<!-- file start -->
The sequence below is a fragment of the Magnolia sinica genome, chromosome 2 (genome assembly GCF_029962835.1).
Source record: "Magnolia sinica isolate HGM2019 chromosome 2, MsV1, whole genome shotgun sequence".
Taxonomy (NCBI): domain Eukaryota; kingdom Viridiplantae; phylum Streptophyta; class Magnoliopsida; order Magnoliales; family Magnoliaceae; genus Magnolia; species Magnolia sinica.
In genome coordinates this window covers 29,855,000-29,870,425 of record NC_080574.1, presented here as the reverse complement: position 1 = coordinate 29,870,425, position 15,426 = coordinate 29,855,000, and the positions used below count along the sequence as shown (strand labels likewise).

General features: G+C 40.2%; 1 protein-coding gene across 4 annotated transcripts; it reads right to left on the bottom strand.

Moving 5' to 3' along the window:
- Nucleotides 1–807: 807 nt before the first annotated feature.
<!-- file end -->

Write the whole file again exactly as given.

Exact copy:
The sequence below is a fragment of the Magnolia sinica genome, chromosome 2 (genome assembly GCF_029962835.1).
Source record: "Magnolia sinica isolate HGM2019 chromosome 2, MsV1, whole genome shotgun sequence".
Taxonomy (NCBI): domain Eukaryota; kingdom Viridiplantae; phylum Streptophyta; class Magnoliopsida; order Magnoliales; family Magnoliaceae; genus Magnolia; species Magnolia sinica.
In genome coordinates this window covers 29,855,000-29,870,425 of record NC_080574.1, presented here as the reverse complement: position 1 = coordinate 29,870,425, position 15,426 = coordinate 29,855,000, and the positions used below count along the sequence as shown (strand labels likewise).

General features: G+C 40.2%; 1 protein-coding gene across 4 annotated transcripts; it reads right to left on the bottom strand.

Moving 5' to 3' along the window:
- Nucleotides 1–807: 807 nt before the first annotated feature.